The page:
• Working Towards Data-Driven Caps on Call Rates and Other Charges: Securus supports the FCC imposing caps on calling rates, as well as the government fees and taxes that drive up operating costs for providers, and therefore increase prices for consumers. For example, the Universal Service Fee supports critical infrastructure needs but is disproportionately impacting low-income families and has nearly doubled over the past three years. This would be a helpful step towards providing greater fairness and consistency across jurisdictions and create a level playing field for technology providers. Securus funded an independent third party to look at existing data and recommended a model for establishing rates that would be affordable to consumers while still covering the costs of technology and operations. The company intends to work with the FCC and other stakeholders to develop a data-driven model for call rates that serves incarcerated people and protects public safety.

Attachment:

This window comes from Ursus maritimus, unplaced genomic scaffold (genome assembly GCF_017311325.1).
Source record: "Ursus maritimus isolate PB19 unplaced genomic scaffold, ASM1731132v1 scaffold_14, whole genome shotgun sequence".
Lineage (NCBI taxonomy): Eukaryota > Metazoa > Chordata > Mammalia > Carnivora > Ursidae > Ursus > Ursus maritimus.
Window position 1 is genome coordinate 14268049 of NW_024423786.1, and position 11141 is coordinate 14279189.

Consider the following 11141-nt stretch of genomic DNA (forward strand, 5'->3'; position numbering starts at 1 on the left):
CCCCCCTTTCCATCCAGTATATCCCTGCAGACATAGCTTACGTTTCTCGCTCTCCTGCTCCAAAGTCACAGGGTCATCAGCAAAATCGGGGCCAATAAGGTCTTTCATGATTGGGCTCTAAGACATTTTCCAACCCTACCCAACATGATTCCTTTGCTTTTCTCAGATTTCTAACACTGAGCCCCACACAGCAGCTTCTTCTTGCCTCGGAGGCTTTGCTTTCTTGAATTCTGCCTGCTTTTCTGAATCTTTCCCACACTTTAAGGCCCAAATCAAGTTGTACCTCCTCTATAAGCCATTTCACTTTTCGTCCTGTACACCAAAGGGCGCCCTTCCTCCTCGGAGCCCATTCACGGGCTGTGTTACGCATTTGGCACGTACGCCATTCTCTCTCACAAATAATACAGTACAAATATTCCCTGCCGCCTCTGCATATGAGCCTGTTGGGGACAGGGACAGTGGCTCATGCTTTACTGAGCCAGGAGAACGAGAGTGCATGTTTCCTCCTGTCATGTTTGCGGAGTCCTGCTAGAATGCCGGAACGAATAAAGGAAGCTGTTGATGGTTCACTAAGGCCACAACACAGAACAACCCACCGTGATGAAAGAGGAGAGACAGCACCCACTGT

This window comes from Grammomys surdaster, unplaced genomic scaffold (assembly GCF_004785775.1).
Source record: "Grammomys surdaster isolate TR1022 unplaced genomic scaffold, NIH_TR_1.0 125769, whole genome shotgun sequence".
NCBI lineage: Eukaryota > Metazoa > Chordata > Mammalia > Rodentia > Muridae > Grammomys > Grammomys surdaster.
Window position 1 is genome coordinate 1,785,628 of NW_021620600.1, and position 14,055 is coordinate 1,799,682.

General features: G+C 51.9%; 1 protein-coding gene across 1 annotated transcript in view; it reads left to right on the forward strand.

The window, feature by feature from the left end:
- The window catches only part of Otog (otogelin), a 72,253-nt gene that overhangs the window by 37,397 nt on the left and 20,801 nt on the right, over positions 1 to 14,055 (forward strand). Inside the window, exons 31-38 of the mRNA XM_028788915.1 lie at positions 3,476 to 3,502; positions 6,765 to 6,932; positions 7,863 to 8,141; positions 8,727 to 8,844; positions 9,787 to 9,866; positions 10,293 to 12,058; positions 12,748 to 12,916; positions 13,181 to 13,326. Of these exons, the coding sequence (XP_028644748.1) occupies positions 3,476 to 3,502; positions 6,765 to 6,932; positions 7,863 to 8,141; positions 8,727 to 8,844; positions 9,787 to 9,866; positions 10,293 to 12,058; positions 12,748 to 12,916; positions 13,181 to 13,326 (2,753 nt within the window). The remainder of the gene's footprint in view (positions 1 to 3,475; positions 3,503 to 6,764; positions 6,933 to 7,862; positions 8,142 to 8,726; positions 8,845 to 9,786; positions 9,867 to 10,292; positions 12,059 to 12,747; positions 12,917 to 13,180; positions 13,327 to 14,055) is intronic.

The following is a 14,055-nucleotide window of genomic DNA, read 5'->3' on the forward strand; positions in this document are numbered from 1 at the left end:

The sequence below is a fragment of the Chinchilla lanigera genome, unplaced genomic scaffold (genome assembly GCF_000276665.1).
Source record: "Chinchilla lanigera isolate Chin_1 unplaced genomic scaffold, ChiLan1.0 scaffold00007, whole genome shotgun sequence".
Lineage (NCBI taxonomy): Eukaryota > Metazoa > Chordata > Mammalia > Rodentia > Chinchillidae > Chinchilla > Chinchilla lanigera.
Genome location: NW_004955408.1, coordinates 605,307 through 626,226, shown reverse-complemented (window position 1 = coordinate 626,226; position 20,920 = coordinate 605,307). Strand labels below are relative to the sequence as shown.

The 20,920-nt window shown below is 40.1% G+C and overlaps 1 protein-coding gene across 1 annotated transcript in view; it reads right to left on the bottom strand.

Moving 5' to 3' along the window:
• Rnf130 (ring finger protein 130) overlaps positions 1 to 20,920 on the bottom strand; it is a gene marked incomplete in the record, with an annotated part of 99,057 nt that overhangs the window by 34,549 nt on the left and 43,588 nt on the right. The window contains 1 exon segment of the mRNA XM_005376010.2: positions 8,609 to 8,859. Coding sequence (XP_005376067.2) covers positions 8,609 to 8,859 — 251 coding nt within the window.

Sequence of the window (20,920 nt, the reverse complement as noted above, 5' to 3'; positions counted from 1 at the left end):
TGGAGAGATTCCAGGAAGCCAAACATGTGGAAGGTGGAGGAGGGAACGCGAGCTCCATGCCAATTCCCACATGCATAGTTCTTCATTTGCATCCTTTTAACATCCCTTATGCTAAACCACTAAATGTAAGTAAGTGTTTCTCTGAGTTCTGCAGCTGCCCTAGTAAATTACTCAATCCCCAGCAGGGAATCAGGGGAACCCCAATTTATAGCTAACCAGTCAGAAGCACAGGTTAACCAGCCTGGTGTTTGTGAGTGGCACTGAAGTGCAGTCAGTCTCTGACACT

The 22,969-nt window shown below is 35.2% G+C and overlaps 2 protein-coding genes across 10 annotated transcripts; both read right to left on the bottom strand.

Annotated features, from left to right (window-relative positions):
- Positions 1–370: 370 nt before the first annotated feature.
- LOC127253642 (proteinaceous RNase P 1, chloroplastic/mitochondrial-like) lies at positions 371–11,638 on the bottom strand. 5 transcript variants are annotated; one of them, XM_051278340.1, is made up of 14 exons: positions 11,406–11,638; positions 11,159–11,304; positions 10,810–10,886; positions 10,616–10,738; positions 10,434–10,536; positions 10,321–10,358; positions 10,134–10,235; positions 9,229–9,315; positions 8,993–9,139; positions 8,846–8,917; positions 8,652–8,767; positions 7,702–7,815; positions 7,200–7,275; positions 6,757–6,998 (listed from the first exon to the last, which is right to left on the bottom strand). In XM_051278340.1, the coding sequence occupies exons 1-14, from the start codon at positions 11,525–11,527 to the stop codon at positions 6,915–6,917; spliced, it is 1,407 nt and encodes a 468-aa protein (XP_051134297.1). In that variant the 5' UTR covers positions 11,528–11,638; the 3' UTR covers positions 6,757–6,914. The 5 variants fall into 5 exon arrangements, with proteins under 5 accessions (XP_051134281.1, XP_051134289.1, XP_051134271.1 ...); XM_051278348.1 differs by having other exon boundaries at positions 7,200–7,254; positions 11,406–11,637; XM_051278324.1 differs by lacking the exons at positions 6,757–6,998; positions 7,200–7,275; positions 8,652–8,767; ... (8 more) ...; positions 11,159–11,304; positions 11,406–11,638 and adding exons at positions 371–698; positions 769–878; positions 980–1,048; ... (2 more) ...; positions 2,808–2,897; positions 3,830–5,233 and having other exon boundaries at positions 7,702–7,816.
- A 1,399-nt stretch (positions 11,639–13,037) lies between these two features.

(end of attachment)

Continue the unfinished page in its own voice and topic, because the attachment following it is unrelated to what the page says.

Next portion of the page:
• Refraining from Appeals that Would Prevent Draft Rules from Going Into Effect: While there are components of the order that are cause for concern, the company has chosen to forego any appeal and instead work collaboratively with the FCC, state and local governments, consumers, facility customers, and other technology providers to improve upon the foundation provided in the published rules.